From “What if everything you know about poverty was wrong” by Stephanie Mencimer in Mother Jones.

 

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I was very flattered to be interviewed by The Wheeler Centre about writing and among other things I talked about the importance of Kiese Laymon’s essays and also, Rachel Cusk’s memoirs to me.

What’s the book that’s had the most significant impact on your life or work – and why?

Rachel Cusk’s two memoirs, A Life’s Work and Aftermath, were breakthroughs for me with my writing. I was a new parent and she was the first writer I found interested in connecting her personal experiences of motherhood to the broader discussion of feminism and writing. Plus, Cusk has been prepared to go as dark as required with that pursuit. I didn’t find her books all that confronting, to be honest, but some readers did and it’s always very interesting when terribly human moments disturb people to that degree.

The other thing Cusk showed me is that you do not always have to start your conversation with readers at the beginning. Some pieces are written for beginner-level understanding – they’re extremely important − but it is perfectly acceptable to pitch other essays only to readers who are progressed on the issue. It is nice to see what your article provokes with them and to learn from their part in the conversation. (Although reading the comments on those articles where you didn’t start from the beginning and bring everyone with you might be a brutal experience).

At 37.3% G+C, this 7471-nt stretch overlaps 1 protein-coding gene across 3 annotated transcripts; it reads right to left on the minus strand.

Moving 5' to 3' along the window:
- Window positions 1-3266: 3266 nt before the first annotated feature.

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.. and doing it by themselves.

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Much conservative ink has been spilled boiling the problems of black America down to its absent daddies, but no one in the black community needs pundits to lecture him on family values. Deadbeat dads rank about one step below the Klan in popularity among African Americans. Hiphop may be grossly misogynistic, but you will be hard pressed to find a cultural movement that more reveres mothers and reviles fathers. (Indeed, rap’s only mother-hater of note is a white guy, Eminem.) The anti-paternal sentiment in rap expresses a larger fatigue among African Americans for “tired-ass” black men who doom kids to fatherless lives. So when Jay-Z says “Momma loves me, Pop I miss you/God help me forgive ‘em, I got some issues,” he isn’t simply having a cathartic moment, he is speaking for 70 percent of African-American children. He is also speaking for my partner and me.

From Ta-Nehisi Coates with “Confessions of a Black Mr Mom” in The Washington Monthly.

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This is truly enjoyable analysis. There’s a lot of Marxism in it, probably a bit too much for me. And in my opinion it is too blunt in its assessment of pop culture but that aside, this is a great argument..

(And hold someone close as you read this because you’re fine with hating Swept Away but he’s going to slaughter a few sacred cows too, starting with Firefly).

On Firefly: